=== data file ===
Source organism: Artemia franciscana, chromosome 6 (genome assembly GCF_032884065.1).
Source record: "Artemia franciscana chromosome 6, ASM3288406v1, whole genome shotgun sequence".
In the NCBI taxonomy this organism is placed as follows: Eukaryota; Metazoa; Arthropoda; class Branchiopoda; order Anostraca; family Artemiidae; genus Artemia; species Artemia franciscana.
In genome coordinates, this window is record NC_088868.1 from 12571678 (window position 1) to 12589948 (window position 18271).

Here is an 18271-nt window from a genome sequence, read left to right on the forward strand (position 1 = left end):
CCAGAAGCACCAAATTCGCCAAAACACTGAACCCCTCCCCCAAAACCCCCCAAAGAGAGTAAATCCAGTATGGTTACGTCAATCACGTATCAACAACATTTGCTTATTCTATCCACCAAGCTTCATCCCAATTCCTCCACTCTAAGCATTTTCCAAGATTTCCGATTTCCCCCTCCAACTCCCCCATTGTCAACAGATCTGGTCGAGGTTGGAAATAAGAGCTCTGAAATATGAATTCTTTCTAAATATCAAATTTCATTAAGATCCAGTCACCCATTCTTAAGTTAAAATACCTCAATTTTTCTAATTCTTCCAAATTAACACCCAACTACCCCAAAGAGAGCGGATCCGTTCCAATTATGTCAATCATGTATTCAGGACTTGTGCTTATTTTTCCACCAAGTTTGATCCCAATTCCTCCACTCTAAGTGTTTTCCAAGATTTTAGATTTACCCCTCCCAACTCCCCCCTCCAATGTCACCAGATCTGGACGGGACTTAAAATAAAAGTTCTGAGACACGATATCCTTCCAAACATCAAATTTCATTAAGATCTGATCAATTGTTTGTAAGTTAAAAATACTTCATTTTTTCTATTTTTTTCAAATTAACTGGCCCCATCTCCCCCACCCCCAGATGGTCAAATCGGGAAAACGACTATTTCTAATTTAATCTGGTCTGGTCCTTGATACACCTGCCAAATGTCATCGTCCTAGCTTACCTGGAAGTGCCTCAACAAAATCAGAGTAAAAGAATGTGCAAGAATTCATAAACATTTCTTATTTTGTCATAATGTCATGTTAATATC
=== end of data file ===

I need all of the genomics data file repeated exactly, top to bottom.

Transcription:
Source organism: Artemia franciscana, chromosome 6 (genome assembly GCF_032884065.1).
Source record: "Artemia franciscana chromosome 6, ASM3288406v1, whole genome shotgun sequence".
In the NCBI taxonomy this organism is placed as follows: Eukaryota; Metazoa; Arthropoda; class Branchiopoda; order Anostraca; family Artemiidae; genus Artemia; species Artemia franciscana.
In genome coordinates, this window is record NC_088868.1 from 12571678 (window position 1) to 12589948 (window position 18271).

Here is an 18271-nt window from a genome sequence, read left to right on the forward strand (position 1 = left end):
CCAGAAGCACCAAATTCGCCAAAACACTGAACCCCTCCCCCAAAACCCCCCAAAGAGAGTAAATCCAGTATGGTTACGTCAATCACGTATCAACAACATTTGCTTATTCTATCCACCAAGCTTCATCCCAATTCCTCCACTCTAAGCATTTTCCAAGATTTCCGATTTCCCCCTCCAACTCCCCCATTGTCAACAGATCTGGTCGAGGTTGGAAATAAGAGCTCTGAAATATGAATTCTTTCTAAATATCAAATTTCATTAAGATCCAGTCACCCATTCTTAAGTTAAAATACCTCAATTTTTCTAATTCTTCCAAATTAACACCCAACTACCCCAAAGAGAGCGGATCCGTTCCAATTATGTCAATCATGTATTCAGGACTTGTGCTTATTTTTCCACCAAGTTTGATCCCAATTCCTCCACTCTAAGTGTTTTCCAAGATTTTAGATTTACCCCTCCCAACTCCCCCCTCCAATGTCACCAGATCTGGACGGGACTTAAAATAAAAGTTCTGAGACACGATATCCTTCCAAACATCAAATTTCATTAAGATCTGATCAATTGTTTGTAAGTTAAAAATACTTCATTTTTTCTATTTTTTTCAAATTAACTGGCCCCATCTCCCCCACCCCCAGATGGTCAAATCGGGAAAACGACTATTTCTAATTTAATCTGGTCTGGTCCTTGATACACCTGCCAAATGTCATCGTCCTAGCTTACCTGGAAGTGCCTCAACAAAATCAGAGTAAAAGAATGTGCAAGAATTCATAAACATTTCTTATTTTGTCATAATGTCATGTTAATATC